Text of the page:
University of Cambridge > > Babraham Seminar > EU Life Lecture - “Rembrandt: Remodelling the brain in intellectual disability”

EU Life Lecture - “Rembrandt: Remodelling the brain in intellectual disability”

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The main research interest in my laboratory is to decipher brain mechanisms sub serving learning and memory, and how they are altered in cognitive pathology. We aim at understanding how the neuronal architecture and connectivity constrain the mesoscopic network activity and influences the flow and storage of information in neuronal circuits in cognitive-related disorders. We use behavioural, molecular and structural techniques in genetically modified model organisms to interrogate basic principles of intellectual disability. Also, we obtain structural experimental data from cleared brains which constrain computational modelling and analysis tools to explore the neuronal circuit topologies to understand the organizational principles of mammalian neuronal networks. Finally, we are interested in applying all this knowledge to develop new therapeutic tools targeting neural plasticity which rewire molecular networks, including epigenomic state, to recover impaired structural and functional features in cognitive pathology.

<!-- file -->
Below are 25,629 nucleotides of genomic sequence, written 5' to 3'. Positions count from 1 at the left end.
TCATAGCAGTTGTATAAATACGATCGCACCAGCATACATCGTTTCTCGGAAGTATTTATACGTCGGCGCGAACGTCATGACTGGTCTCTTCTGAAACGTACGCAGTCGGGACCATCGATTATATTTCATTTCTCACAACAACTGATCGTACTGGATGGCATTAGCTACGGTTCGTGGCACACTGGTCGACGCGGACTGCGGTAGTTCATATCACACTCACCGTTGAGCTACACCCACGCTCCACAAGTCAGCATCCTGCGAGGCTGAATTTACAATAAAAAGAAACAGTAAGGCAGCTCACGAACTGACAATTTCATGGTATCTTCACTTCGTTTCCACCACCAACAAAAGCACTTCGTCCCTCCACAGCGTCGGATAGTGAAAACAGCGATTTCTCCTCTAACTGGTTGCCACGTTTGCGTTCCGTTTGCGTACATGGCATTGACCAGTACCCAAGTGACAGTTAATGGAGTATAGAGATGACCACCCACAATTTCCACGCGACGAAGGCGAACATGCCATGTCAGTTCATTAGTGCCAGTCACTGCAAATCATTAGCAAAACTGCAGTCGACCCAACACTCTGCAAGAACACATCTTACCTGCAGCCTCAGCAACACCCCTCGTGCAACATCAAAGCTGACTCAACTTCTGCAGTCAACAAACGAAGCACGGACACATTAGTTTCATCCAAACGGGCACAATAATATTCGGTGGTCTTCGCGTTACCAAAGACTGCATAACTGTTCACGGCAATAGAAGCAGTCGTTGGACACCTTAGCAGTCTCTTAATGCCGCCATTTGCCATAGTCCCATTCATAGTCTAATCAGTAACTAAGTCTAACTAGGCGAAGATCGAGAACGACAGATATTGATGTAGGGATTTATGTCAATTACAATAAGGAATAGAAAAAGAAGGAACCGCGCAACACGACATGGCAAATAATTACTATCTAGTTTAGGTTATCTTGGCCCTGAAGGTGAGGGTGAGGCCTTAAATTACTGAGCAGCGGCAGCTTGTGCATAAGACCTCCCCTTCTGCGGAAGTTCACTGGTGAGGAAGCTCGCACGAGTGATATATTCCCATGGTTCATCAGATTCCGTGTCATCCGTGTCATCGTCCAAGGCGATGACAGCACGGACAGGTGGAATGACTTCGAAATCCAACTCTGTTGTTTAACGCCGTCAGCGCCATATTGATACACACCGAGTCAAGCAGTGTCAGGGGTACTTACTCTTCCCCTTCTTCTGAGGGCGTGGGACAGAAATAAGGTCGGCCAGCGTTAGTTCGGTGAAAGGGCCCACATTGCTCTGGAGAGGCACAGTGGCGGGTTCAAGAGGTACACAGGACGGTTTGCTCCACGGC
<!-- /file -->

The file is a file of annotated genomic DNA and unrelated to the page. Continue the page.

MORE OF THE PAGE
This talk is part of the Babraham Seminar series.

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